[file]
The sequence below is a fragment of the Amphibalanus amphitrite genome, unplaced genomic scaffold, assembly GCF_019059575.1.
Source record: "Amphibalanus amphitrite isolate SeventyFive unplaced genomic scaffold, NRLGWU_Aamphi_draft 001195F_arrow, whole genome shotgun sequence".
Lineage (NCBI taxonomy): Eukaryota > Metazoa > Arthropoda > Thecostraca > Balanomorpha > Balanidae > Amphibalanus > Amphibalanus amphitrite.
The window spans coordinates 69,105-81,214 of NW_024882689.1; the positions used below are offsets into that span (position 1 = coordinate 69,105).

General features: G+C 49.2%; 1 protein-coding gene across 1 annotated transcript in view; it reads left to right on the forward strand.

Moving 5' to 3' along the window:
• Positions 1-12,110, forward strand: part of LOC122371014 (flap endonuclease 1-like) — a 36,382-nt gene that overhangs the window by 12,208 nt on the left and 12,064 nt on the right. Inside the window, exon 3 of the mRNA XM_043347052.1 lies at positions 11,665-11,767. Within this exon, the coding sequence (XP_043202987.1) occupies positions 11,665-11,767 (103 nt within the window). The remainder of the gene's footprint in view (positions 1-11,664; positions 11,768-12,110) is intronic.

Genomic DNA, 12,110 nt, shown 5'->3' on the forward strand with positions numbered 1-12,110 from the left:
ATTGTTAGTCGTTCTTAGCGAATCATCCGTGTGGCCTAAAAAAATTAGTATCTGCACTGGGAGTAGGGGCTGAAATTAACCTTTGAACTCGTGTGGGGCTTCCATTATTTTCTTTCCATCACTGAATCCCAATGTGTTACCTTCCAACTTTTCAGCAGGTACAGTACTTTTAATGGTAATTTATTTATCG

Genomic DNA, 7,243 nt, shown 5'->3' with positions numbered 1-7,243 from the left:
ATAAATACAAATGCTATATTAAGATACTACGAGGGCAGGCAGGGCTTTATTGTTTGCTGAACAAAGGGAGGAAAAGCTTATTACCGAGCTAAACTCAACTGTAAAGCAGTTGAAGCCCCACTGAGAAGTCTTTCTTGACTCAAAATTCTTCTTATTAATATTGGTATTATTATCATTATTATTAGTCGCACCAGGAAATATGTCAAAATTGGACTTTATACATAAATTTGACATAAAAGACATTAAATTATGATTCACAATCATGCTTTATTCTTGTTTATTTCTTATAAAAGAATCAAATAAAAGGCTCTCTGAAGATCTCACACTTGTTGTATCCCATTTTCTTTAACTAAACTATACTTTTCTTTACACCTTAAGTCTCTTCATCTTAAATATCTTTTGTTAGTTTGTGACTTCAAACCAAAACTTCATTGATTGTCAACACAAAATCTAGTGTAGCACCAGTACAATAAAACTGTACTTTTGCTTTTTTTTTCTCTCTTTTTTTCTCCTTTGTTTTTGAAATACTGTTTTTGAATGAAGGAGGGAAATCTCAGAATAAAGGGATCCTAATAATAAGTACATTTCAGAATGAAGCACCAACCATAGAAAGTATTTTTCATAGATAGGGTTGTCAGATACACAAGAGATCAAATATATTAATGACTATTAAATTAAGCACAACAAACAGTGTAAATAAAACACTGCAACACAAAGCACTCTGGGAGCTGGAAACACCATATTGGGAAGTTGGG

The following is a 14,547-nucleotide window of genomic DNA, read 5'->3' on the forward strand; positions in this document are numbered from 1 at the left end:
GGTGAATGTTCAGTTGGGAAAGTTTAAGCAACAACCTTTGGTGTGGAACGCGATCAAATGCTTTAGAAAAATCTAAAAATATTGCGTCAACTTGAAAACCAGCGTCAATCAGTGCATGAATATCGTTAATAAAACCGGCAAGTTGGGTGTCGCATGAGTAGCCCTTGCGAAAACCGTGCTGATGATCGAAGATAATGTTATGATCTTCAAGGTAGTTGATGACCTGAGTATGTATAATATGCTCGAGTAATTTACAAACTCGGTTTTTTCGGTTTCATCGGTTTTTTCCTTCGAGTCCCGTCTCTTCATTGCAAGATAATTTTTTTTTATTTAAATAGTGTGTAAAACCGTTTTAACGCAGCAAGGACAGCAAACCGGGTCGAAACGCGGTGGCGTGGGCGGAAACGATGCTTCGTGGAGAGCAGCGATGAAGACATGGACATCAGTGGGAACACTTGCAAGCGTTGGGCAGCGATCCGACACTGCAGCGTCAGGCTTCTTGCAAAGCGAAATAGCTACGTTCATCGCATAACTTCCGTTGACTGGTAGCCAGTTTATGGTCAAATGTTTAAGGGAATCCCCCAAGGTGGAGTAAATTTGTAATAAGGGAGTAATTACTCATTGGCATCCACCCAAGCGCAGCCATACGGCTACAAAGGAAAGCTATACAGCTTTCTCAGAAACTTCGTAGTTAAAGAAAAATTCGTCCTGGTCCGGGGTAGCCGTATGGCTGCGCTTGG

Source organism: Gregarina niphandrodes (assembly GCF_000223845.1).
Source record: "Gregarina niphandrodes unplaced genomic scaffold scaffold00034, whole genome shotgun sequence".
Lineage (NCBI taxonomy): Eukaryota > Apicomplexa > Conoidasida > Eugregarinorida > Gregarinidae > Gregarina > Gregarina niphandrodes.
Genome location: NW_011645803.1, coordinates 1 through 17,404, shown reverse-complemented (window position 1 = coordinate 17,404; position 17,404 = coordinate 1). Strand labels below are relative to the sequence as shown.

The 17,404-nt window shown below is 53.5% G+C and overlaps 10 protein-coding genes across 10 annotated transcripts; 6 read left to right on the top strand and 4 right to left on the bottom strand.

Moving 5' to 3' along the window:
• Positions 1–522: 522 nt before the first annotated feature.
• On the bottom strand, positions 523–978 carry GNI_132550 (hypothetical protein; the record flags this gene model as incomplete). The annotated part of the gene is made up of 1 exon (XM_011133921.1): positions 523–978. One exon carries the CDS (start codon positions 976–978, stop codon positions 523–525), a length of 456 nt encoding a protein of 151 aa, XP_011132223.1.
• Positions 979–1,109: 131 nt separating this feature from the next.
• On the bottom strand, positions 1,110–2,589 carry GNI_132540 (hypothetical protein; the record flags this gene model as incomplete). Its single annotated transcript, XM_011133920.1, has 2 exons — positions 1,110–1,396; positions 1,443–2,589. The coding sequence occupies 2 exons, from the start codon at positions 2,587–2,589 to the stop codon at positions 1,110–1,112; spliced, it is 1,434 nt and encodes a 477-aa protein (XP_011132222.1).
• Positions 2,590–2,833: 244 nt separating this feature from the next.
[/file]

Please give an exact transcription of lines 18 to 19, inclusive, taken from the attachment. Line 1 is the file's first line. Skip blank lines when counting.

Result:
The 17,404-nt window shown below is 53.5% G+C and overlaps 10 protein-coding genes across 10 annotated transcripts; 6 read left to right on the top strand and 4 right to left on the bottom strand.

Moving 5' to 3' along the window: